In the supermarket, I walk past the teenager wiping down the baskets, his slight head nod tells me that it’s safe to enter. A gentleman behind me coughs in to his elbow, then picks up a potato. I reach for an avocado, as two small children graze past me, pushing and poking each other, as siblings do. Their mother just rolls her eyes at me and goes back to putting carrots in to a plastic bag. An elderly lady pushes past and asks me to pass her some tomatoes. I pass her them to her, using the plastic as a barrier. She stares at me a second, perhaps confused by my paranoia. I refuse to believe that I’m the weird one in this scenario. I complete my shopping in fifteen minutes, getting just the bare necessities. A group of teenagers stand too close behind me – just a tad too close… and I shuffle forward but they refuse to leave a gap. My hands tense. I clench my hands, digging my nails in to my palms; in each moment, my anxiety spikes. How do I navigate this space when I don’t trust that I’m safe? The danger isn’t agoraphobia anymore or road rage or supermarket rage or ignorance or apathy.
Right now, I do not trust the humans around me not to be infected and I cannot in any given moment guarantee that I’m not infected either.
I tap my card against the sanistised EFTPOS machine and make sure I give way to all oncoming pedestrians, careful to avoid eye contact. I scurry out, back to the safety of my car, ready to return to the sanctuary of my home. There is a message on my phone. My parents are out of milk. I sigh, making my way back inside. Whilst I wait in the queue, another message pops up, a reminder about my gym appointment, to be clean and on time. It’s funny that we now have to be reminded to clean and rinse and sanitise as if it’s a new concept. Fear does funny things to society.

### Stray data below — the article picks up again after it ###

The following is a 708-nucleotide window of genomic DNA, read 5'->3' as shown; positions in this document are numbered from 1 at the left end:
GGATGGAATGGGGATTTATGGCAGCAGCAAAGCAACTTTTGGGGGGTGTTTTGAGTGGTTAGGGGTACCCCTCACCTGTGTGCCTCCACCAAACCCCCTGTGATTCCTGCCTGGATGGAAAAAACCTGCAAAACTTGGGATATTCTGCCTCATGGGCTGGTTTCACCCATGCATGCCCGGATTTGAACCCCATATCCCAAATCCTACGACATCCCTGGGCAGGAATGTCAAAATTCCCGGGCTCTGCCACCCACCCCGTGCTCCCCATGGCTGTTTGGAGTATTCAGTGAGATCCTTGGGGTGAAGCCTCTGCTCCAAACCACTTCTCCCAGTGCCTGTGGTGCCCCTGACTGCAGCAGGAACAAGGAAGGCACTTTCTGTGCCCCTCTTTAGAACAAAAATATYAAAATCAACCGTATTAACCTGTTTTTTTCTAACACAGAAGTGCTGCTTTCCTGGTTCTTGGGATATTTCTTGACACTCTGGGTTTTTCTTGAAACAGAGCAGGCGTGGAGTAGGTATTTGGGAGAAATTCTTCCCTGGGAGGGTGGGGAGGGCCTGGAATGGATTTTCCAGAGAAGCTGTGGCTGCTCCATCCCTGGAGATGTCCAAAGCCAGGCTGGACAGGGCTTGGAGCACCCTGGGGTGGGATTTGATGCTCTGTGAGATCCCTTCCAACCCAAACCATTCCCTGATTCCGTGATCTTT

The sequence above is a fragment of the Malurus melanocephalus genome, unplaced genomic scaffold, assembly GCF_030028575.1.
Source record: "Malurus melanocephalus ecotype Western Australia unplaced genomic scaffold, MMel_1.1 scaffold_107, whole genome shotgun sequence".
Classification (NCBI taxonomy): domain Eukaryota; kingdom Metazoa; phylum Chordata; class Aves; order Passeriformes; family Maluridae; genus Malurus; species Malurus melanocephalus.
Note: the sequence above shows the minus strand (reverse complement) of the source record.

As I drive home, I’m reminded that the traffic flows have changed mid-COVID; and a sense of unreality hits me. I no longer have any sense of time or distance. My friend Simone messages on our group chat, to check in about our weekly Friday night drinks on zoom. I don’t answer straight away. Enforced-Covid-Social-interactions leave me cold – I end up drunk and alone on my couch. I miss my friends but it just makes me feel sad, a reminder that I’m still living at home with my parents. And sure, it’s not that much different from pre-Covid times – but at least back then, I had a choice to go out or to stay at home.
We are doing the right thing, I tell myself. The lockdown is for community safety, we all have to do our bit. But my inner child is chucking a small tanty at my freedom and free will being taken from me. So the mantra begins again – for the good of the community, we stay inside. But my body will not allow it. The nausea rises and my hands twitch. Jittery, my days swing on the vine of free-flowing anxiety. Just don’t get me started on the other kind of needs – I don’t even know how to online date in Covid times.
For now, my only focus now is staying safe. Protection. The common good. I’ll worry about the agoraphobia later. I’ll stay inside, I’ll wear the mask, I’ll do the right thing. This is what we do now. We’ve seen the spike in numbers. We can see what happens when apathy settles in. The numbers grow. People here and overseas are dying – so we all have to do our bit.
And with every step I take from my car to the front door of my house, I know I’m still processing this Covid-Gravatron, this merry-go-round carousel of lockdown life. I feel like I’m almost getting in to the swing of things and we twist and turn, we go backwards and forwards and backwards and forwards and my head is screaming “I don’t want to snap back”. “I don’t want this to be the ‘new normal'”. My brain is still there, back on the 14th March, looking out of the Shangri-la hotel, looking at the Sydney Harbour Bridge and thinking about the bliss of a quick flight north for a weekend away. How simple it all was.
But remember, the lessons are there for all of us to see. This is an opportunity to look inward and outward, as within, so without. This is our time. A chance to reflect. The time is now.
2020 – 2.0. An evolution revolution. Can you feel it?
Tell me how you are processing the pandemic. How are you coping? Are you? What has changed for you? Are you okay?